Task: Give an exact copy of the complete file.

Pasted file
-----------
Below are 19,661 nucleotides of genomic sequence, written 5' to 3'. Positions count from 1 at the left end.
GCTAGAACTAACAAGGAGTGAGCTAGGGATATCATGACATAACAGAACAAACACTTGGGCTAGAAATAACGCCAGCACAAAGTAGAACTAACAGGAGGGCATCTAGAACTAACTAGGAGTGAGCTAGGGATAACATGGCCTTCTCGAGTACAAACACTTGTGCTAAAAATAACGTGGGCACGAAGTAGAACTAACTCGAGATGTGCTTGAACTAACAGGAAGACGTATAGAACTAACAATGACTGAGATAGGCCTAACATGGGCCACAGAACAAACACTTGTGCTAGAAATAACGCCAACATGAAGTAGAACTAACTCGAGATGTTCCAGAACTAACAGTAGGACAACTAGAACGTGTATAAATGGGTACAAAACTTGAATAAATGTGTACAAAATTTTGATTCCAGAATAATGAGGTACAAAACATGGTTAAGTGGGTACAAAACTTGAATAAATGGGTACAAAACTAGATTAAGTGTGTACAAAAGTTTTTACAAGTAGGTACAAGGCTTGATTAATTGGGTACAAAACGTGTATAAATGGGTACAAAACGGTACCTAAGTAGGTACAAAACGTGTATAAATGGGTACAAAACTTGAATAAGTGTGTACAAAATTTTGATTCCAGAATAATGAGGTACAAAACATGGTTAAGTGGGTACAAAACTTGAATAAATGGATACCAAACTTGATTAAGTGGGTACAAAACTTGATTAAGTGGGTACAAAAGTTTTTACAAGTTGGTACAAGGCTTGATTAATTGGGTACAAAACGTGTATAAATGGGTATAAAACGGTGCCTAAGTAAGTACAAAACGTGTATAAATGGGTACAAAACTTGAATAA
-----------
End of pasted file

Below are 19,661 nucleotides of genomic sequence, written 5' to 3'. Positions count from 1 at the left end.
GCTAGAACTAACAAGGAGTGAGCTAGGGATATCATGACATAACAGAACAAACACTTGGGCTAGAAATAACGCCAGCACAAAGTAGAACTAACAGGAGGGCATCTAGAACTAACTAGGAGTGAGCTAGGGATAACATGGCCTTCTCGAGTACAAACACTTGTGCTAAAAATAACGTGGGCACGAAGTAGAACTAACTCGAGATGTGCTTGAACTAACAGGAAGACGTATAGAACTAACAATGACTGAGATAGGCCTAACATGGGCCACAGAACAAACACTTGTGCTAGAAATAACGCCAACATGAAGTAGAACTAACTCGAGATGTTCCAGAACTAACAGTAGGACAACTAGAACGTGTATAAATGGGTACAAAACTTGAATAAATGTGTACAAAATTTTGATTCCAGAATAATGAGGTACAAAACATGGTTAAGTGGGTACAAAACTTGAATAAATGGGTACAAAACTAGATTAAGTGTGTACAAAAGTTTTTACAAGTAGGTACAAGGCTTGATTAATTGGGTACAAAACGTGTATAAATGGGTACAAAACGGTACCTAAGTAGGTACAAAACGTGTATAAATGGGTACAAAACTTGAATAAGTGTGTACAAAATTTTGATTCCAGAATAATGAGGTACAAAACATGGTTAAGTGGGTACAAAACTTGAATAAATGGATACCAAACTTGATTAAGTGGGTACAAAACTTGATTAAGTGGGTACAAAAGTTTTTACAAGTTGGTACAAGGCTTGATTAATTGGGTACAAAACGTGTATAAATGGGTATAAAACGGTGCCTAAGTAAGTACAAAACGTGTATAAATGGGTACAAAACTTGAATAA